# Why is my intuition wrong that one of two archers win in a tournament?

The probability of Robin and Tuck hitting a target respectively are $0.45$ and $0.38$. For each round of the tournament, each archer must shoot simultaneously at their targets. A player wins the tournament if in a round, one archer hits the target while the other does not. If both or neither archers hit the target, then the tournament is continued with another round and this process is repeated. Intuitively, I feel that the probability that Robin wins the tournament is $p=\frac{0.45}{0.38+0.45}\approx0.5421686%$, but to be on the safe side, I did the below:

Consider the two cases in which Robin wins the tournament: Either a) Robin wins on his first shot, or b) Robin ties on his first shot but wins on the $n^{\text{th}}$ round, $n > 1$.

Let $p$ denote the probability that robin wins.

Case a: If Robin wins on his first shot, that means he hit the target and Tuck missed the target. The probability of this is $(0.45)(1-0.38)=0.279$

Case b: The probability that no one wins on the first round is the probability that no one hits the target plus the probability that both hit the target, which is $(1-0.45)(1-0.38)+(0.45)(0.38)=0.512$. After the first round, when the second round starts, it is as if the entire tournament has just started. Therefore, after a tie in the $1^{\text{st}}$ round, Robin still has the same probability $p$ of winning on the $n^{\text{th}}$ round where $n>1$. Thus the probability that Robin ties the 1st round and wins some round after that is $0.512p$.

Adding cases a and b gets that $p = 0.279 + 0.512p$. Solving for $p$ yields around $0.5717213115$.

What accounts for the discrepancy between my intuition and my reasoning above? Is my reasoning flawed?

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Where does your "intuition" come from? (I think in order to account for the discrepancy, it's hard to do without knowing where that first formula comes from). – Morgan Rodgers Jan 11 at 16:53
I don't see why your "intuition" is intuitive. You are trying to find the probability that someone wins by taking the probability that he gets a hit divided by the sum of two probabilities(that are not mutually exclusive events), which I cannot find a good interpretation for. – Sean English Jan 11 at 16:57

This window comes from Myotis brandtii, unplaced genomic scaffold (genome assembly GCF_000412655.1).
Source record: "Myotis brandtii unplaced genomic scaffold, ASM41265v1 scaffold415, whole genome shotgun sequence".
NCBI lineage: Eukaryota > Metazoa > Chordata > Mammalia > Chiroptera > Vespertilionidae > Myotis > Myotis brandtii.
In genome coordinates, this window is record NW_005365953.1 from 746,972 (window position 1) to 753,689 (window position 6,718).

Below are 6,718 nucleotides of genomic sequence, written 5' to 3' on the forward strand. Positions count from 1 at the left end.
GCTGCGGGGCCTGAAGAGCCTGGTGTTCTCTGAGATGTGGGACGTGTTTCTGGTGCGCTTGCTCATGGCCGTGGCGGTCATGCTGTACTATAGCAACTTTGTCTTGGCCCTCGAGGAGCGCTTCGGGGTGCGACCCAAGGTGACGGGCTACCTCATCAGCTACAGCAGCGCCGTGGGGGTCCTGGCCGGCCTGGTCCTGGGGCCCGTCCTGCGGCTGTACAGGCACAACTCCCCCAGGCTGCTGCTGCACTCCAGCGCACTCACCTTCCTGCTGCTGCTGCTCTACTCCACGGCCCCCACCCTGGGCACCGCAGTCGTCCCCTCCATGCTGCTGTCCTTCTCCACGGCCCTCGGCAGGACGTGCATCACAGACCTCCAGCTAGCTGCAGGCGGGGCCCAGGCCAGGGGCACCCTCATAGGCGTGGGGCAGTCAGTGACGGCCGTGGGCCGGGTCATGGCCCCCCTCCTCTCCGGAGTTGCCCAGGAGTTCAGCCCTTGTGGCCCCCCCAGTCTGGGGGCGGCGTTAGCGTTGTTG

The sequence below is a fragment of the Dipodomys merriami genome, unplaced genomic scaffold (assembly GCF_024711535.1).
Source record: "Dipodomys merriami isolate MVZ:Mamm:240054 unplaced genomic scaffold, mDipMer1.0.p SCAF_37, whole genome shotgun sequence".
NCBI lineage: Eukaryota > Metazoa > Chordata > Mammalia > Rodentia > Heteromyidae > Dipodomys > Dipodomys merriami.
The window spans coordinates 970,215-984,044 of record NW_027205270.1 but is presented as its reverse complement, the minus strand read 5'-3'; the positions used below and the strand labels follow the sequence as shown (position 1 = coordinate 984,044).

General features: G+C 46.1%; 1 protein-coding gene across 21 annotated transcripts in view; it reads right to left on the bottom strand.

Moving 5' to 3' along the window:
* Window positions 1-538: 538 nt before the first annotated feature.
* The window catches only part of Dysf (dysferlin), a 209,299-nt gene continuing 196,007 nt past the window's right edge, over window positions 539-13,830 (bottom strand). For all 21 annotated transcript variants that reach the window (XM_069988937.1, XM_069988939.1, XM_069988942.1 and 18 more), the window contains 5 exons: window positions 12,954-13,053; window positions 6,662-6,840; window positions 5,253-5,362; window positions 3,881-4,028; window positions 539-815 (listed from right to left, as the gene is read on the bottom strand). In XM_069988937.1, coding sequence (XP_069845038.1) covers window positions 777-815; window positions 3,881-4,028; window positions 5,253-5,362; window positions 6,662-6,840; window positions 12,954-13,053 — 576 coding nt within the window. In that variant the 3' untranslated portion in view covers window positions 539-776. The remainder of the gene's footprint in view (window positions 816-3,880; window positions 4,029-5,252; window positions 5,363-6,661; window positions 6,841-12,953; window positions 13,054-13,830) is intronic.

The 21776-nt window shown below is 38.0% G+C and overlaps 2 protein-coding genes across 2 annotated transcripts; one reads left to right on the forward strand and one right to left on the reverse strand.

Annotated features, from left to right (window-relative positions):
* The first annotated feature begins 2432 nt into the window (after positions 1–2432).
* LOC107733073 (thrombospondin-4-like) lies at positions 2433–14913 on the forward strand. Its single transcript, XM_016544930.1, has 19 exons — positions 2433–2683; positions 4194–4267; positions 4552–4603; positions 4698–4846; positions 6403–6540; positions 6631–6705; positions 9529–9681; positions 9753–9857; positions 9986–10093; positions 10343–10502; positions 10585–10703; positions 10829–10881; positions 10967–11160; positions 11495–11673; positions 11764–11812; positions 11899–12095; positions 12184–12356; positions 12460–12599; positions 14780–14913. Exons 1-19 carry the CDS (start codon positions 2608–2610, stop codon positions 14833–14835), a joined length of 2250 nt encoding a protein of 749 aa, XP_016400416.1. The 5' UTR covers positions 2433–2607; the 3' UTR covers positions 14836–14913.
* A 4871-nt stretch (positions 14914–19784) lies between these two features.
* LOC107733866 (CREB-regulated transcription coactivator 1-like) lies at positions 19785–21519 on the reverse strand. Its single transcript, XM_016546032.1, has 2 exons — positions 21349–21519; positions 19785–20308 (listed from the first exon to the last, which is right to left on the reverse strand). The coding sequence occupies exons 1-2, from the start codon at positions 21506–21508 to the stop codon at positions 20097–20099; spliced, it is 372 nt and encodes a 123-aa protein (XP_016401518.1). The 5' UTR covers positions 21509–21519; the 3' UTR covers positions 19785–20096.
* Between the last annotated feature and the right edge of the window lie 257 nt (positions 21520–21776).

The quantity you are almost calculating is the fraction of the time that Robin hits his target given that either player hits their target. This is actually $\frac{0.45}{0.38+0.45-0.38 \cdot 0.45}$, using independence and inclusion-exclusion. Note that without this inclusion-exclusion step, the denominator could easily be larger than $1$, which would make no sense. But this quantity isn't what you want, because it includes the cases where they both hit their target. You want the probability that Robin hits his target given that Tuck does not. – Ian Jan 11 at 17:31
Curiously enough, if $0.38$ and $0.45$ were instead the rates of exponentially distributed random variables (the most meaningful continuous-time variant of this problem), your formula would have been correct. – Federico Poloni Jan 12 at 7:20

Take an example where the probability of Robin and Tuck hitting a target respectively are $0.9$ and $1.0$. Your method would give the probability of Robin winning being $\dfrac{0.9}{0.9+1.0}$ when the true probability is $0$.

Going back to your original probabilities of hitting of $0.45$ and $0.38$, you would do better saying the probability of Robin winning overall might be $\dfrac{0.45\times(1-0.38)}{ 0.45\times(1-0.38) + 0.38\times(1-0.45)}$ by looking at the decisive and mutually exclusive events of one hitting and the other not. This gives your $0.5717\ldots$

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+1 In my experience, taking extreme values is a very good way to see if your intuition is wrong. Also, never use your intuition when doing probability. – Ruben Jan 11 at 17:03

Whatever the probability distribution of the number of rounds, on any round Robin wins with probability $\propto r\bar t$ and loses with $\propto \bar rt$, hence the ratio

$$\frac{r\bar t}{r\bar t+\bar rt}=\frac{0.45\cdot0.62}{0.45\cdot0.62+0.55\cdot0.38}\approx0.572$$ as the game ends with probability $1$.

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The easiest way to get there is to say the chance that exactly one of them hits the target is $0.45(1-0.38)+(1-0.45)0.38=.488$ The chance that Robin wins given that somebody did is $\frac {0.45(1-0.38)}{0.488}\approx 0.57172$ which matches your second calculation.

The error in your intuitive calculation is that Tuck loses more of his hits to ties because Robin is more accurate, so his chance of winning should be less than $1-0.542$

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